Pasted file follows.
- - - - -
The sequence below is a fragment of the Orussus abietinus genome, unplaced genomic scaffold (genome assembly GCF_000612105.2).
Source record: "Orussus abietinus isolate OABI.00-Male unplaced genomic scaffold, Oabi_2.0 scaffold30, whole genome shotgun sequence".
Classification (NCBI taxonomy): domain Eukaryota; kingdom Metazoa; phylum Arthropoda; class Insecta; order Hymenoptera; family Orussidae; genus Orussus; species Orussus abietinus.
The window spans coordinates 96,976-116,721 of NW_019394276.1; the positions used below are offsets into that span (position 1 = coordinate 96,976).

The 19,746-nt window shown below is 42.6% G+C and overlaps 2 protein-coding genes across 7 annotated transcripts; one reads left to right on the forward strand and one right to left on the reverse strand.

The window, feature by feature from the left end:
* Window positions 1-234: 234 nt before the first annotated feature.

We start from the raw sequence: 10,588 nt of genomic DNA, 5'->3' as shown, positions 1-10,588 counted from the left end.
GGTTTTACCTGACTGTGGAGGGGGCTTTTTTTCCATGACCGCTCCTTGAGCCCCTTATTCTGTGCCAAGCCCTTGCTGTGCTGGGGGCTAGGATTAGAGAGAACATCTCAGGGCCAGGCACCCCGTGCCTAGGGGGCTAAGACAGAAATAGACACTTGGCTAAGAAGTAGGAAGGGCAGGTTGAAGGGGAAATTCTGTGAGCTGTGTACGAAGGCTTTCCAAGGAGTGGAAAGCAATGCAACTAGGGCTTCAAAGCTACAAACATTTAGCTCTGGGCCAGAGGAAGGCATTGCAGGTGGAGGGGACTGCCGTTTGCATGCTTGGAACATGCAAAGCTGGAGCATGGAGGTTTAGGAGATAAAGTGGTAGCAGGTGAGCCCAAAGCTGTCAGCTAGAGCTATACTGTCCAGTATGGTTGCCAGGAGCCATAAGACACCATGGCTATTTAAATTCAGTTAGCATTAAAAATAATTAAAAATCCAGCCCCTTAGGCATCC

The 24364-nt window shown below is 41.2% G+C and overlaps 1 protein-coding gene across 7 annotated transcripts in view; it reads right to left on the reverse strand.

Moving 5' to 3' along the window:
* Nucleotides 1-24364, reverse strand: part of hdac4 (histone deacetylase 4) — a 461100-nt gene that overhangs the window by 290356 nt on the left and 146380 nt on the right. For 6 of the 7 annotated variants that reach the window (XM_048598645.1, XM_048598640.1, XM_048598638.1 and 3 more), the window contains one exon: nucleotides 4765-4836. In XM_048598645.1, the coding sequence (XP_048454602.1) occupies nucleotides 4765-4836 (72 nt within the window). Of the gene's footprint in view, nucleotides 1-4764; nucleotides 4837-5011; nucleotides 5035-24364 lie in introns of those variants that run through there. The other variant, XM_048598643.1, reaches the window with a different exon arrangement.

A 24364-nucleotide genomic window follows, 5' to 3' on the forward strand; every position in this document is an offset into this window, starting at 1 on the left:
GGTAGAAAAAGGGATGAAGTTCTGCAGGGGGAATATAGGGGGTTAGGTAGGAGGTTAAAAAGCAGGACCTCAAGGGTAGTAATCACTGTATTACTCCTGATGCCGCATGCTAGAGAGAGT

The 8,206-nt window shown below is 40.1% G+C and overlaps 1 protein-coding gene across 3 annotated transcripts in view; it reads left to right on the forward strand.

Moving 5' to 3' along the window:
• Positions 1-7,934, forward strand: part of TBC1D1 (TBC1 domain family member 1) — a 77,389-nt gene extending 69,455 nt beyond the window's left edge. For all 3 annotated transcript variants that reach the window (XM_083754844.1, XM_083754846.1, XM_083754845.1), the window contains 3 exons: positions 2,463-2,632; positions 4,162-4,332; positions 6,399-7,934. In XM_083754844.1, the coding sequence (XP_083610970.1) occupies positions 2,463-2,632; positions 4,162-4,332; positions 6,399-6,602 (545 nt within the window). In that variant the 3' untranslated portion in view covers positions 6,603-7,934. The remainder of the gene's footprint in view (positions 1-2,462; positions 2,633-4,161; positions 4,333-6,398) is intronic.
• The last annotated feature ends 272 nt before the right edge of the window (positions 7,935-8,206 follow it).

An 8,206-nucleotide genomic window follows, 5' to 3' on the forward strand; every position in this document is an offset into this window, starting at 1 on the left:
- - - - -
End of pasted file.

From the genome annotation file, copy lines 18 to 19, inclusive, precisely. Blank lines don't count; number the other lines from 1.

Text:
• The last annotated feature ends 272 nt before the right edge of the window (positions 7,935-8,206 follow it).

An 8,206-nucleotide genomic window follows, 5' to 3' on the forward strand; every position in this document is an offset into this window, starting at 1 on the left: